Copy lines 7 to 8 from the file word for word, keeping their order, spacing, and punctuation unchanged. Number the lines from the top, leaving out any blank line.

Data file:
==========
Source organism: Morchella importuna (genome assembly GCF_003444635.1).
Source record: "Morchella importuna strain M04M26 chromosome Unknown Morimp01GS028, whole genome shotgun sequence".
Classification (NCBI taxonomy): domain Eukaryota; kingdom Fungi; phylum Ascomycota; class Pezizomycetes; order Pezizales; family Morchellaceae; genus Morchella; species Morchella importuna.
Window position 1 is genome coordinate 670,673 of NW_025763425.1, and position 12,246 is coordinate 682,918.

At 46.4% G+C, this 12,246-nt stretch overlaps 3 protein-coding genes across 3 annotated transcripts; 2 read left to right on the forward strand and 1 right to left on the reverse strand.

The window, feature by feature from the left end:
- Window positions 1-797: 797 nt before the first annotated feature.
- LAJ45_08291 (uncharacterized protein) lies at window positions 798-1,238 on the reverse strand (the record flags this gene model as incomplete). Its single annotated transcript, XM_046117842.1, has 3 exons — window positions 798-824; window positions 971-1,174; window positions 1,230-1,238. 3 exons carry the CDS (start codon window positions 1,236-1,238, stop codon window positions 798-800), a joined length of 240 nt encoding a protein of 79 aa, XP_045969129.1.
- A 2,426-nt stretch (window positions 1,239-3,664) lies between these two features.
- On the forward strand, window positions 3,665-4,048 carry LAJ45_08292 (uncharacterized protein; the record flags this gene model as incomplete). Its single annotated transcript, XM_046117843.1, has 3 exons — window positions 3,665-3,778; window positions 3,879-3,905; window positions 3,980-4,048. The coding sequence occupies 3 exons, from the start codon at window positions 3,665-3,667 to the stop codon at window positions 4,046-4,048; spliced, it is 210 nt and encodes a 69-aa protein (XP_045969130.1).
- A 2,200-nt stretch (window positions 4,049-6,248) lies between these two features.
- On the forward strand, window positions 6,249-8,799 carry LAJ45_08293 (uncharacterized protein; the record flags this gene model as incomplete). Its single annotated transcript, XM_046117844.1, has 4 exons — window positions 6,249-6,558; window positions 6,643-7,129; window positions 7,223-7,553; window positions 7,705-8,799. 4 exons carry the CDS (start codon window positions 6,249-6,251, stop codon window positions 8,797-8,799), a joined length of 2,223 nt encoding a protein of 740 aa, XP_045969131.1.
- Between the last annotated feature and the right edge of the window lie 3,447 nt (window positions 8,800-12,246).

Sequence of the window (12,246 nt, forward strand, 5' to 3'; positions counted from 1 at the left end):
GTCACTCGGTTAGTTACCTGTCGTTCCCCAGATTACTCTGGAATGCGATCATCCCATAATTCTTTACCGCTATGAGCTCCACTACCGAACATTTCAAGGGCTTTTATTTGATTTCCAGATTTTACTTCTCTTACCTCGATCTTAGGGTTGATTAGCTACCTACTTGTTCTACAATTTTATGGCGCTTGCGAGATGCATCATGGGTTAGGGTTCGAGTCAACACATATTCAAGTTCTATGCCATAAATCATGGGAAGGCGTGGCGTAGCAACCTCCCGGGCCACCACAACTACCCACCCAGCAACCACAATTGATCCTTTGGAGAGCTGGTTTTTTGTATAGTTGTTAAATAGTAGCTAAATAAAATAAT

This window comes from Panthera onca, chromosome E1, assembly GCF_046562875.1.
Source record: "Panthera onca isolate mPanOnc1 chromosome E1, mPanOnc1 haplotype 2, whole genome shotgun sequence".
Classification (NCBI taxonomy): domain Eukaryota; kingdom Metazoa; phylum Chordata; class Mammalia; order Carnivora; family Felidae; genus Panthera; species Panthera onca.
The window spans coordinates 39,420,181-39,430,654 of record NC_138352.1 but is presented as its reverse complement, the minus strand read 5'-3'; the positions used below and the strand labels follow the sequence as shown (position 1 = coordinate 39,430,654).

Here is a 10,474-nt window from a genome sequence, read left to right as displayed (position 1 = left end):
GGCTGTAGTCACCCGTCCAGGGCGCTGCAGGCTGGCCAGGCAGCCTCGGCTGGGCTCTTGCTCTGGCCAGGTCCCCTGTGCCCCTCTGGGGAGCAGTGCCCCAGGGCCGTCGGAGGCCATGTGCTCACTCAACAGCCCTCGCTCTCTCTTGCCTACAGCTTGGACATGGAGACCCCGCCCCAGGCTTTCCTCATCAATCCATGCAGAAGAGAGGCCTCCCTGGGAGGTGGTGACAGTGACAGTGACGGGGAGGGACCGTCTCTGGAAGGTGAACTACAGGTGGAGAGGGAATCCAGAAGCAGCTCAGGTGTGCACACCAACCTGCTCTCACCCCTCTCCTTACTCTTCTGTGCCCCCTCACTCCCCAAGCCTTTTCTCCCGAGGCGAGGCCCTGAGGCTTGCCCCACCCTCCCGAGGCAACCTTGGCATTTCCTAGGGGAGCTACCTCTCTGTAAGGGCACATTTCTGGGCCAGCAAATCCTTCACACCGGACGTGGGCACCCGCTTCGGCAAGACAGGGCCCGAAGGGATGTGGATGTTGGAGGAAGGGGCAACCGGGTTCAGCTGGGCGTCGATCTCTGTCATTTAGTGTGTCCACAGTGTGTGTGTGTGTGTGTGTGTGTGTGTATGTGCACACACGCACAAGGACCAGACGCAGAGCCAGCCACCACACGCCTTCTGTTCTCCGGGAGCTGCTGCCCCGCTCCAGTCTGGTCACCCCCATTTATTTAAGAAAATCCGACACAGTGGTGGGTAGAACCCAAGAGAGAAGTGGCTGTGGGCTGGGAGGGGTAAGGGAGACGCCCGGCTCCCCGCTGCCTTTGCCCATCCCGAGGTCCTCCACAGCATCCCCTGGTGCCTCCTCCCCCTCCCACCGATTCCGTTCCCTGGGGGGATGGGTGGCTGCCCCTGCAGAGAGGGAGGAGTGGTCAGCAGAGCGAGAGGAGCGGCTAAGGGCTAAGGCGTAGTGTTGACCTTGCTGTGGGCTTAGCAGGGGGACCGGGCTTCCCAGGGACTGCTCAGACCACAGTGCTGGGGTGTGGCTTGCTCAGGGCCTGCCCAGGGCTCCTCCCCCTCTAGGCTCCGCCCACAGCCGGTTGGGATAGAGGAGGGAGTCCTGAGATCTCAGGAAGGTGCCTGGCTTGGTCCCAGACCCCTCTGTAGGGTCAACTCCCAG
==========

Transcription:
- Window positions 1-797: 797 nt before the first annotated feature.
- LAJ45_08291 (uncharacterized protein) lies at window positions 798-1,238 on the reverse strand (the record flags this gene model as incomplete). Its single annotated transcript, XM_046117842.1, has 3 exons — window positions 798-824; window positions 971-1,174; window positions 1,230-1,238. 3 exons carry the CDS (start codon window positions 1,236-1,238, stop codon window positions 798-800), a joined length of 240 nt encoding a protein of 79 aa, XP_045969129.1.